Centre assures examination of 'havana syndrome' issue in Indiatext_fields
New Delhi: The Centre has informed the Karnataka High Court that it will delve into the matter of 'Havana Syndrome' within India.
The statement was made in response to a petition filed by A Amarnath Chagu, a resident of Bengaluru, who called for an inquiry into the enigmatic illness in the country. He also urged the central government to take measures to prevent its spread within India.
Following the court's July 27 order, which acknowledged the Centre's intent to investigate, the case was resolved, with a stipulated consideration period of three months. The petitioner's counsel, Srikanth VK, emphasised that the authorities are obligated to address the issue in line with Article 350 of the Indian Constitution.
Article 350 asserts that every individual possesses the entitlement to submit grievances to Union or State officers or authorities in the languages employed by the Union or State.
Havana Syndrome first surfaced in 2016. The illness was first reported by CIA personnel stationed in Havana, Cuba. These individuals exhibited baffling symptoms, including migraines, nausea, memory gaps, dizziness, inexplicable sounds, and vertigo. Certain cases endured these symptoms for an extended period.
Although christened 'Havana syndrome', the underlying cause of this ailment remains a mystery. There are conjectures linking it to high-frequency microwave emissions, a facet that the petitioner underscored in his plea before the Karnataka High Court.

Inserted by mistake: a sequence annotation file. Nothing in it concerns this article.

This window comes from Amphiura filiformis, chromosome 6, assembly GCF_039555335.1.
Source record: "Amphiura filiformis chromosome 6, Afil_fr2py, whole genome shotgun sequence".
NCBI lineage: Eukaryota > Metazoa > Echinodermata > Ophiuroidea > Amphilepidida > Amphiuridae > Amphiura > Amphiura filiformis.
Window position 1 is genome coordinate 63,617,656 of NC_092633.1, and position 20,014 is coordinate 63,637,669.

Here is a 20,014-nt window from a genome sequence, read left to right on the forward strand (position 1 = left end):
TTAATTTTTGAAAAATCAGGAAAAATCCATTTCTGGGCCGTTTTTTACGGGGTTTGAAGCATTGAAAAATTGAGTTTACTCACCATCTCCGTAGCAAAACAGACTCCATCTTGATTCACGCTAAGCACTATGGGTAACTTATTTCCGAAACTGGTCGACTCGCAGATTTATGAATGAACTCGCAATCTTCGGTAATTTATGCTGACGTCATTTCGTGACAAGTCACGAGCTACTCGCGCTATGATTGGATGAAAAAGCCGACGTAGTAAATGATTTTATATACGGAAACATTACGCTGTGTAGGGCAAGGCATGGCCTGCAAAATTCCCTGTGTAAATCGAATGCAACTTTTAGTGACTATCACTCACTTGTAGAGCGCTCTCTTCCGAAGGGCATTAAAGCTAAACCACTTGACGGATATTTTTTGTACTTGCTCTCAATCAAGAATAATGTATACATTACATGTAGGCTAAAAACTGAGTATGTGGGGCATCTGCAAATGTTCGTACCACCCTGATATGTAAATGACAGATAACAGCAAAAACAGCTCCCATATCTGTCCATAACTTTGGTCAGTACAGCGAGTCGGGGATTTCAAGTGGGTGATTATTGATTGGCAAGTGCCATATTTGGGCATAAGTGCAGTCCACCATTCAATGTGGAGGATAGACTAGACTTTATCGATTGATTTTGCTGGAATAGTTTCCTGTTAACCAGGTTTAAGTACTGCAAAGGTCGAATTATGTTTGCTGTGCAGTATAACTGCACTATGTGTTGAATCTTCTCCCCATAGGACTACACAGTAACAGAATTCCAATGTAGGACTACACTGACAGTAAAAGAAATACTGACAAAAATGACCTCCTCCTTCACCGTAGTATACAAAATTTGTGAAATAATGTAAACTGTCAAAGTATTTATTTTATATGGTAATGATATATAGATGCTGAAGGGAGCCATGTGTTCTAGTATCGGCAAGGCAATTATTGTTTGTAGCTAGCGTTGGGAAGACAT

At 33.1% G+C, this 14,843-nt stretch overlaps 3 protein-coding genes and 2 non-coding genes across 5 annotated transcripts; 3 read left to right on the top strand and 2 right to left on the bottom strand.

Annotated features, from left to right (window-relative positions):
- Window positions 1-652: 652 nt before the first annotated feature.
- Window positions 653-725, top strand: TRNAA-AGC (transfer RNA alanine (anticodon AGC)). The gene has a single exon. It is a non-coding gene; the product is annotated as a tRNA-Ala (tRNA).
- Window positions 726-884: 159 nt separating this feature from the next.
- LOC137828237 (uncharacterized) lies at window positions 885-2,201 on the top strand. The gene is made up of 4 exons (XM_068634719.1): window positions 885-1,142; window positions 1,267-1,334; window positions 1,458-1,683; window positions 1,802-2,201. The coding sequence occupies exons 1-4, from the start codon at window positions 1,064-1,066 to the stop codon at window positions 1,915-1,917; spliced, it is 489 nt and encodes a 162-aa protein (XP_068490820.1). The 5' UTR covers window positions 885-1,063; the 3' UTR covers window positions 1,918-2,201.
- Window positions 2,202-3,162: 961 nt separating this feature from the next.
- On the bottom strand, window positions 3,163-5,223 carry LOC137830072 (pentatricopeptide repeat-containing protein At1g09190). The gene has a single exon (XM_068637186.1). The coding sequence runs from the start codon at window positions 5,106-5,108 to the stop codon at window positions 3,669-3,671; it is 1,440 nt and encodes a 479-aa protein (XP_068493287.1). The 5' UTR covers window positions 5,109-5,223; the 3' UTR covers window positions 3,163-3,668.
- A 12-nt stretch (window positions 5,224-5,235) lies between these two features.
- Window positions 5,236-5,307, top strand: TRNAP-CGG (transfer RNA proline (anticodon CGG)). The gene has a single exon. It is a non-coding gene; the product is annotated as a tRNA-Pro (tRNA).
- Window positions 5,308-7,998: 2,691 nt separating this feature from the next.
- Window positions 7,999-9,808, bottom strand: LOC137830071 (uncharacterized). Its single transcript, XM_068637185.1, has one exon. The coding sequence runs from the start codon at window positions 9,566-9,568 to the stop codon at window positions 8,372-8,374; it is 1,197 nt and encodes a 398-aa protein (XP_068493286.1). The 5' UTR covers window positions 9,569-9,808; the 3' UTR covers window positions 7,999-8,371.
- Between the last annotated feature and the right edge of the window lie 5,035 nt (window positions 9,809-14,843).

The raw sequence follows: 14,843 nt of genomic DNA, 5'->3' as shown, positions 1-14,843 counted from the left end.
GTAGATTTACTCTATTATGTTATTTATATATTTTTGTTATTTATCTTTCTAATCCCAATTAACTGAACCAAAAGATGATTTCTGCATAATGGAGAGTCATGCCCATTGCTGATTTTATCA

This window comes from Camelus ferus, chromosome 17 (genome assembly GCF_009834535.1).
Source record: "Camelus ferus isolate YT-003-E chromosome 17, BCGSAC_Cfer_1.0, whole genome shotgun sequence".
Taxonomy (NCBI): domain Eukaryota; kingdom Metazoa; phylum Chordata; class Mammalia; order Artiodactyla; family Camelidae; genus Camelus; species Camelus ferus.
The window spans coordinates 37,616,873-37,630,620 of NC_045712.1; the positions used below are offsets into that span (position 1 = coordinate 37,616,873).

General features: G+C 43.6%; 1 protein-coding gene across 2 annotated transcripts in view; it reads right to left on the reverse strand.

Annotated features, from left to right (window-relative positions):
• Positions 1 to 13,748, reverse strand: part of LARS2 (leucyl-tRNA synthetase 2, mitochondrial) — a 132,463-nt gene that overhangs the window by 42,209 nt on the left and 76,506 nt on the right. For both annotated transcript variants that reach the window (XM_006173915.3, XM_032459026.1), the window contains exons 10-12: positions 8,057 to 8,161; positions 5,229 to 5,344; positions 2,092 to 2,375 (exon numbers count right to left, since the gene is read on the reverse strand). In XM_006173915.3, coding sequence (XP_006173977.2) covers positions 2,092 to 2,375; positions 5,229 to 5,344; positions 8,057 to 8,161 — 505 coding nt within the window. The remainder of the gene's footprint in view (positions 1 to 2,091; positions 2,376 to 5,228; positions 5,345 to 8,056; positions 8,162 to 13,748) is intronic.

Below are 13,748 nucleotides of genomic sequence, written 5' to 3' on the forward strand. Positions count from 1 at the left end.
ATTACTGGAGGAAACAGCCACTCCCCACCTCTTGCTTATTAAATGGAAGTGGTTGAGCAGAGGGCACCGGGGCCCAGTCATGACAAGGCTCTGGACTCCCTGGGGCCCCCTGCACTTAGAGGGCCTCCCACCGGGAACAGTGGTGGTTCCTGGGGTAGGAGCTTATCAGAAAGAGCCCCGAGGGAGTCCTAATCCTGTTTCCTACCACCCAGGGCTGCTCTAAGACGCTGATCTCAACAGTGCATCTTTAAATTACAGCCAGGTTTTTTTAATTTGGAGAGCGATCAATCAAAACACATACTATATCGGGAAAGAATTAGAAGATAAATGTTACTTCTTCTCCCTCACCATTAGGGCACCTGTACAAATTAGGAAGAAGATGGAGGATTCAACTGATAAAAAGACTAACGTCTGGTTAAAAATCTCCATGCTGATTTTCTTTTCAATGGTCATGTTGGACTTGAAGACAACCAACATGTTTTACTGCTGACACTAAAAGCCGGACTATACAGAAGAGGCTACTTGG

Numerous US intelligence and embassy officials have reportedly suffered from mental health symptoms attributed to Havana syndrome across different nations. In March 2018, Canadian diplomats underwent MRI scans and other tests conducted by a neurologist in Pittsburgh, revealing signs of brain damage paralleling those encountered by their US counterparts.
Similar accounts emerged regarding unexplained symptoms experienced by US intelligence agents in Moscow, Tbilisi, Poland, Taiwan, and Australia.
In January 2022, the CIA released an interim assessment negating the notion of the syndrome originating from "a sustained global campaign by a hostile power". Of the 1,000 reviewed cases, foreign involvement was ruled out in 976 instances. In 2021, the US introduced a new law titled HAVANA (Helping American Victims Afflicted by Neurological Attacks Act). This legislation authorised the disbursement of compensation to intelligence personnel and diplomats afflicted by injuries associated with the syndrome, alongside other purposes.